HAPPY BIRTHDAY, TURK! (1986) by Jakob Arjouni

Arjouni-Happy-Birthday-Turk-NEP This fast-paced private eye novel stands out in a very crowded field thanks to its originality of tone, theme and setting. The place is Frankfurt and the time is August 1983, well before Germany’s reunification. The protagonist is Kemal Kayankaya and the action, spread across three hectic days, begins on his 26th birthday (hence the title). Kemal is a private investigator of Turkish extraction, which is why he gets picked for a job that nobody else wants …

I offer the following review as part of the Friday’s Forgotten Books meme run by Patti Abbott over at her Pattinase blog. You should head over immediately to see the terrific reviews being offered there today.

“You a cop?”
“No, I’m a Turk.”

Kemal was born to Turkish parents but was brought up in Germany – his mother died in childbirth and his father also died shortly after moving to Frankfurt. He was adopted by locals and brought up outside of the Turkish community, barely even able to understand the language anymore. Having dropped out of university, he got his PI’s licence but, as is the norm in the genre, he is not exactly getting much money out of his business. He drinks and smokes too much and is a tough character, often stirring things up to get a result and usually getting into fights as a result. On 11 August 1983, his birthday, he gets a new client in the shape of Ilter Hamul, the recent widow of Ahmed Hamul, a lowly sanitation worker. Arjouni-Happy-Birthday-Turk-melvilleHe was stabbed in the back and found literally on the wrong side of the tracks, near the railroad station in the red light district. As the police aren’t making much of an effort, she has come to Kemal to get some answers. Her choice is not exactly random but he was the only PI in the phone book that she though she could turn as , “… to her delight she had discovered a Turkish name among all the Muller’s.” When he goes to Hamul’s house he get a somewhat frosty reception – it seems the rest of the family was a bit less keen on his hiring, especially her surly brother. None the less he takes the case and heads off to the local brothels to see why he was there at the time and if there was a connection with the stabbing.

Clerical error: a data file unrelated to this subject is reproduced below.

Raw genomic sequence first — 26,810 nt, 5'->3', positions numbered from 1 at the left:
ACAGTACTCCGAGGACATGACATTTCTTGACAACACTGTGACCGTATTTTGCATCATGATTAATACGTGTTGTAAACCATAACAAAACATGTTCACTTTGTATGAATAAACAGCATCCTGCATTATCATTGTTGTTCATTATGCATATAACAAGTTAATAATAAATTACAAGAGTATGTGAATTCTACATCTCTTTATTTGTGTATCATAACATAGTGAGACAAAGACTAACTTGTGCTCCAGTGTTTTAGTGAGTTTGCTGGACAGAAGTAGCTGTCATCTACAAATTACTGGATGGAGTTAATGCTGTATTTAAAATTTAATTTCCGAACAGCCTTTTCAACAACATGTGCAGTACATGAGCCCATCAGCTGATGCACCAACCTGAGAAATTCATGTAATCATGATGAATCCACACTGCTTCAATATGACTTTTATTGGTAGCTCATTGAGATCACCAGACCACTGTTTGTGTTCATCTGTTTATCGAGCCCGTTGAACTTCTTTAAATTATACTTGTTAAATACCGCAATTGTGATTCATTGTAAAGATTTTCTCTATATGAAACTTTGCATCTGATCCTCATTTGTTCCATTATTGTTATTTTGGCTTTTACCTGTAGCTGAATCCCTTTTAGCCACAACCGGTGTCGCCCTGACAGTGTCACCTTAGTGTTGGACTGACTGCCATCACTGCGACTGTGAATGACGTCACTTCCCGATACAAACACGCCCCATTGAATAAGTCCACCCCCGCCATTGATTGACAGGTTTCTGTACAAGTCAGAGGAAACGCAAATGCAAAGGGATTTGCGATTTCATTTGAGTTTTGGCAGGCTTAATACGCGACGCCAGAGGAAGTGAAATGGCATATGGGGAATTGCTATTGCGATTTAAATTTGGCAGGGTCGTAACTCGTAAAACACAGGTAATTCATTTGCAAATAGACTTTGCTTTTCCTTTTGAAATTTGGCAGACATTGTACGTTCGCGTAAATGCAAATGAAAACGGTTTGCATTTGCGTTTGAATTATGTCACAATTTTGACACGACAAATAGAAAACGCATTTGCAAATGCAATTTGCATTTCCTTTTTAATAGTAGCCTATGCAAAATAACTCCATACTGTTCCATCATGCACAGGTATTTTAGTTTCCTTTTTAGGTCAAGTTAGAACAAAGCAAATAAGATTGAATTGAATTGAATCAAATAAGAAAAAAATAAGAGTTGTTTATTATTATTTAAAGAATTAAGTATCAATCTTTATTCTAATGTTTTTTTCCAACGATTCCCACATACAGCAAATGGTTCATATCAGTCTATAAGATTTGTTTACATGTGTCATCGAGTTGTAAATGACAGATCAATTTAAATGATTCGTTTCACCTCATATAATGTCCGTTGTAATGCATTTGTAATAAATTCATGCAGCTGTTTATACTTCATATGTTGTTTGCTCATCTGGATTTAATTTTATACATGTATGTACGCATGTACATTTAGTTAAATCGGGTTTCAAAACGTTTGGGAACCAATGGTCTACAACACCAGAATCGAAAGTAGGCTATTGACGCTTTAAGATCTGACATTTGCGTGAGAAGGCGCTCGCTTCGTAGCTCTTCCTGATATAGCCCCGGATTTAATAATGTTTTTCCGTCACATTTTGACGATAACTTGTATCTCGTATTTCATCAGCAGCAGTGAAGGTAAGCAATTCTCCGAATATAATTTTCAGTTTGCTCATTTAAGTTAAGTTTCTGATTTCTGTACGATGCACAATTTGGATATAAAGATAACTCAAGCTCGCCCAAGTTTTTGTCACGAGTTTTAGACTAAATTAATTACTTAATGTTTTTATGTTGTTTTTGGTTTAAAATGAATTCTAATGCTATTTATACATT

“The atmosphere was about as relaxed as the final minutes of a world soccer championship”

This was the debut novel of German author Jakob Arjouni (1964-2013), who died in January after losing his battle against pancreatic cancer. Born Jakob Michelsen, he was barely out of his teens when he completed this novel and to a degree it shows. The story and the characters are in fact largely built on the archetypes of the hardboiled genre. Without being overly diagrammatic, here are some of the PI staples you will find here:

  • our PI hero has a local connection at the local police station
  • the PI drinks and smokes constantly
  • our hero displays remarkable powers of recovery after every beating
  • a prostitute takes a shine to the PI and gives him a freebie
  • the investigating cop is corrupt and immediately hostile to the PI
  • The PI gets warned off several time, each one progressively escalating in violence
  • the first person narration is peppered with the kind of quips and humorous similes as handed down by the troika of Hammett, Chandler and Macdonald
  • the suspects are rounded up at the end for a showdown

“Hey, Aladdin – where did you leave your lamp?”

Arjouni-Happy-Birthday-Turk-9781842437810On the other hand, our protagonist has to put up with a particularly inimical milieu, encountering casual and direct racism virtually at every turn – most of the Germans he meets are fat, sweaty, boorish and spoiled. The only really positive character out of all of them is Loff, the retired cop who helps him because he has too little to do and misses his old life on the Force. The gag once made that Chandler solved most plot problems in his early stories by having a couple of gunmen knock on the door is also respected here, though this does get an ingenious variation when the men turn up in overalls and gas masks and let off tear gas pellets in the PI’s office after locking him in, which I think must count as something of a first!

“I started the Mercedes and drove off. I was doing sixty through the first red light.”

I greatly look forward to reading the other books in the series as there is a strong sense of a talent here finding his feet (he would go on to win several prizes as a novelist and a playwright), choosing a convenient form to look at the complex state of German society and the changing role of immigrants within it, with all its inequalities and uncertainties. The five books in the Kemal Kayankaya series are:

  1. Happy Birthday, Türke / Happy Birthday, Turk! (1986)
  2. Mehr Bier / More Beer (1987)